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'We Will Not Waver In Support': US Announces Sanctions On 2 More Myanmar Military Leaders

The United States (US) on Feb 22 announced sanctions against two more leaders of the Myanmar military and warned further action as anti-coup protests continue.


The United States on February 22 announced sanctions against two more leaders of the Myanmar military and warned further action as hundreds of anti-coup protesters defiantly demonstrated for the restoration of the elected-civilian government. The US announced that it was blocking any American property and suspending the entry into the country of two junta members of the new ruling State Administrative Council, General Maung Maung Kyaw, who commands the air force, and Lieutenant General Moe Myint Tun.

While announcing the additional sanctions on Monday, US Secretary of State Antony Blinken reiterated that the US “will not hesitate” to elevate its opposition to the crisis and used the former name of Myanmar. Washington’s move came just hours after the European Union (EU) also approved sanctions on Myanmar’s junta and ramped up global pressure over the military’s toppling of the government in power on February 1.

"We will not hesitate to take further action against those who perpetrate violence and suppress the will of the people. We will not waver in our support for the people of Burma," Secretary of State Antony Blinken said.

"We call on the military and police to cease all attacks on peaceful protesters, immediately release all those unjustly detained, stop attacks on and intimidation of journalists and activists and restore the democratically elected government," he said in a statement.

Earlier, US President Joe Biden had approved the sanctions on Southeast Asian nation on those responsible for the crisis and the ouster of Myanmar’s civilian-led government including the defence minister and three companies in the jade and gems sector. Further, even the US Treasury Department updated the sanctions on Myanmar’s top two military officials and accused them of playing a significant role in the coup. US Treasury Secretary Janet Yellen had cautioned on February 11, at the time of announcing the sanctions, “If there is more violence against peaceful protesters, the Burmese military will find that today’s sanctions are just the first.”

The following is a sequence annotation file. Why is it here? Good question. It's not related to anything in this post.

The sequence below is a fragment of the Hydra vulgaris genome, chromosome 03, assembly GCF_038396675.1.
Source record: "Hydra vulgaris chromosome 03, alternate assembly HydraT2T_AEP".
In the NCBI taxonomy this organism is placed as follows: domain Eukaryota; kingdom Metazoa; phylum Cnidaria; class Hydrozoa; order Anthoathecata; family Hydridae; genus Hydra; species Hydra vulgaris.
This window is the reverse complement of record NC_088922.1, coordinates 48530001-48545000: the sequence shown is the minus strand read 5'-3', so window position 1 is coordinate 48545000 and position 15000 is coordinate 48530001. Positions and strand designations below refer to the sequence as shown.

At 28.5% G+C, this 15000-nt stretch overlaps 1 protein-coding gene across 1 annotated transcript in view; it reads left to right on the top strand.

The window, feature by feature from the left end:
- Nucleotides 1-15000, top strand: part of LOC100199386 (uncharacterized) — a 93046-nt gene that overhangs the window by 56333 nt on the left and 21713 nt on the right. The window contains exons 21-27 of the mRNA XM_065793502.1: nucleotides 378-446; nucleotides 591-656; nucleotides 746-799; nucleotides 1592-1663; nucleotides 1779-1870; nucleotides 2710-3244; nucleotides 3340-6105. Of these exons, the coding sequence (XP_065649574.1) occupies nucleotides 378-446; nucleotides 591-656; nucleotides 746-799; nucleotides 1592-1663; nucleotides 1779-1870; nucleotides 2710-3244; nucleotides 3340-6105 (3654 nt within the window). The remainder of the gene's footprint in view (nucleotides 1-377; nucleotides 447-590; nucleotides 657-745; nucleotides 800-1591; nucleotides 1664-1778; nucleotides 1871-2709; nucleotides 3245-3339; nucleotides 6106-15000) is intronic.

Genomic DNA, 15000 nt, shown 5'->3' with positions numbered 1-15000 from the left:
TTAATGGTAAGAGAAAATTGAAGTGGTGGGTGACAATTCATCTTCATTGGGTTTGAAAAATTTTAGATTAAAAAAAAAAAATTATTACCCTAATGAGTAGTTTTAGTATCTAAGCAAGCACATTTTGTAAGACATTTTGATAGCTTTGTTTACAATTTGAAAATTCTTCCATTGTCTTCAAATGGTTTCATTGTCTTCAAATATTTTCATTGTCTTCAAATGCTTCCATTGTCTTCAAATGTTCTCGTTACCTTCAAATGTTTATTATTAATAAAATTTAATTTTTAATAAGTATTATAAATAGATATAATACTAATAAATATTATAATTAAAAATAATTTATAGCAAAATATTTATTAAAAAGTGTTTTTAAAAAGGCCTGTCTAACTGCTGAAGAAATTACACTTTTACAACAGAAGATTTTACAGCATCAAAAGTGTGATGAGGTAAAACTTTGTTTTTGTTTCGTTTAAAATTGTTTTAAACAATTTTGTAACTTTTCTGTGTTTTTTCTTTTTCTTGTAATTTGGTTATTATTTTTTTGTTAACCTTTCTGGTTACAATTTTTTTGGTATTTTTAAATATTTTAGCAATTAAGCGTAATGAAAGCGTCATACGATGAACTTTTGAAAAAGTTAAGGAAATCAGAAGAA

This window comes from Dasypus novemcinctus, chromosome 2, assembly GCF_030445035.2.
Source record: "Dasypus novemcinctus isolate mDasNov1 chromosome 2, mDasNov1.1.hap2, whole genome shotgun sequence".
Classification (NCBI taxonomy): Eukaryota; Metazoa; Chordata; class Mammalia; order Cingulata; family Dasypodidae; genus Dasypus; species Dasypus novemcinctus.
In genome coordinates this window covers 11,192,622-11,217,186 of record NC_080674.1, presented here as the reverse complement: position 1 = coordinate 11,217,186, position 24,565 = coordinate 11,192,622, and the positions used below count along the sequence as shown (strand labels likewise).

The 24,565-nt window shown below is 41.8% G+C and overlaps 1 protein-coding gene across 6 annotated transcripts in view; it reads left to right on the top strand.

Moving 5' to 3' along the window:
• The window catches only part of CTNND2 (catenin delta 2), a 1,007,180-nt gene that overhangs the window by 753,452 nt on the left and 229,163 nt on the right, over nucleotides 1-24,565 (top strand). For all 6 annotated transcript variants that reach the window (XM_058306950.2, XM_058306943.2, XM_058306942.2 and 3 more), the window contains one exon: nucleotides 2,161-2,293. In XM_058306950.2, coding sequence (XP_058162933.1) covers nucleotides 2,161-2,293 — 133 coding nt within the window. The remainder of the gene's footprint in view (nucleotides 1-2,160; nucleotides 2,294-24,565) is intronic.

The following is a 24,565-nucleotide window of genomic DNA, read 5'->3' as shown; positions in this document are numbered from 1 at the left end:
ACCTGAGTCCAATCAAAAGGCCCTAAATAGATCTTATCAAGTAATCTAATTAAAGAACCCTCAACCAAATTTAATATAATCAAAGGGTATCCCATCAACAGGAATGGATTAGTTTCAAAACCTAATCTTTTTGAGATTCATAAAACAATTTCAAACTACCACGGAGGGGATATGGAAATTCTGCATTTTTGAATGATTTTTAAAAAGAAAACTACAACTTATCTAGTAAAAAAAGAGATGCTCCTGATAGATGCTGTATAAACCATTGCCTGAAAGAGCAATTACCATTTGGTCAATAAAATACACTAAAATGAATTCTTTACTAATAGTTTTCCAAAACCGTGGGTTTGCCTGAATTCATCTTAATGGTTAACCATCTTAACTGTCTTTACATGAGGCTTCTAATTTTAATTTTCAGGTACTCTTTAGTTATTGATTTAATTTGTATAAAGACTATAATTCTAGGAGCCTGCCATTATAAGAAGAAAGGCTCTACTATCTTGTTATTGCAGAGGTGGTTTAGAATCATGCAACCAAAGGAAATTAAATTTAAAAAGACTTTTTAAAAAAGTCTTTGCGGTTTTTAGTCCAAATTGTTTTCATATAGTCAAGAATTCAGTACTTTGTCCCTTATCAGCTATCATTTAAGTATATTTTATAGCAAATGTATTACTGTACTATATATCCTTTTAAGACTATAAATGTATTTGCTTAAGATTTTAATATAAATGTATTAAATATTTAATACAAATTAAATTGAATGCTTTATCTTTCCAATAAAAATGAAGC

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UN Secretary-General António Guterres on Monday asked Myanmar’s military to restore the democratically elected government in the Southeast Asian country, saying that the “coups have no place in our modern world”. Meanwhile, as per the BBC report, at least two anti-coup protesters have been killed as of Sunday when the worst violence was witnessed in several days of demonstrations. The law enforcement officers used live ammunition to disperse the protesters in Mandalay and at least 20 people were injured.

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